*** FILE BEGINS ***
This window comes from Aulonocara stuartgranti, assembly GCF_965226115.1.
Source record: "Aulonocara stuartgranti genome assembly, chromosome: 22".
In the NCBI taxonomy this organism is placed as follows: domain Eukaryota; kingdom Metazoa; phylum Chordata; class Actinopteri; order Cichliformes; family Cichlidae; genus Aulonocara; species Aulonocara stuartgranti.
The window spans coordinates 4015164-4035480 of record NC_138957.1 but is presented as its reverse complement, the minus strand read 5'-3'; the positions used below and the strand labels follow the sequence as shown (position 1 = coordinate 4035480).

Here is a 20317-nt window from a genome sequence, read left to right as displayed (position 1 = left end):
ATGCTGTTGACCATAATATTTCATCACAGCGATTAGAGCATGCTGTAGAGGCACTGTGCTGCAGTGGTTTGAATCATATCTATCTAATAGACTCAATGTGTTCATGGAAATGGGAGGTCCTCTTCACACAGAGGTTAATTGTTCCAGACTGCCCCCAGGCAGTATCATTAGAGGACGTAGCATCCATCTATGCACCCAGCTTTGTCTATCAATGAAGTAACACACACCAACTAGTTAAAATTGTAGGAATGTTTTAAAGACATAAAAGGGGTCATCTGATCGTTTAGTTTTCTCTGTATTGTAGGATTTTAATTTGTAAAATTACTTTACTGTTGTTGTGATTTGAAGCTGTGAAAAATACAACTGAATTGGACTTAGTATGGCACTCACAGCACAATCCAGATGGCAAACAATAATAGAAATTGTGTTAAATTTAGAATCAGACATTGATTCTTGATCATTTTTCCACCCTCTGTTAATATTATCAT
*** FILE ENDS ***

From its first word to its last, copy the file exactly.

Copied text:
This window comes from Aulonocara stuartgranti, assembly GCF_965226115.1.
Source record: "Aulonocara stuartgranti genome assembly, chromosome: 22".
In the NCBI taxonomy this organism is placed as follows: domain Eukaryota; kingdom Metazoa; phylum Chordata; class Actinopteri; order Cichliformes; family Cichlidae; genus Aulonocara; species Aulonocara stuartgranti.
The window spans coordinates 4015164-4035480 of record NC_138957.1 but is presented as its reverse complement, the minus strand read 5'-3'; the positions used below and the strand labels follow the sequence as shown (position 1 = coordinate 4035480).

Here is a 20317-nt window from a genome sequence, read left to right as displayed (position 1 = left end):
ATGCTGTTGACCATAATATTTCATCACAGCGATTAGAGCATGCTGTAGAGGCACTGTGCTGCAGTGGTTTGAATCATATCTATCTAATAGACTCAATGTGTTCATGGAAATGGGAGGTCCTCTTCACACAGAGGTTAATTGTTCCAGACTGCCCCCAGGCAGTATCATTAGAGGACGTAGCATCCATCTATGCACCCAGCTTTGTCTATCAATGAAGTAACACACACCAACTAGTTAAAATTGTAGGAATGTTTTAAAGACATAAAAGGGGTCATCTGATCGTTTAGTTTTCTCTGTATTGTAGGATTTTAATTTGTAAAATTACTTTACTGTTGTTGTGATTTGAAGCTGTGAAAAATACAACTGAATTGGACTTAGTATGGCACTCACAGCACAATCCAGATGGCAAACAATAATAGAAATTGTGTTAAATTTAGAATCAGACATTGATTCTTGATCATTTTTCCACCCTCTGTTAATATTATCAT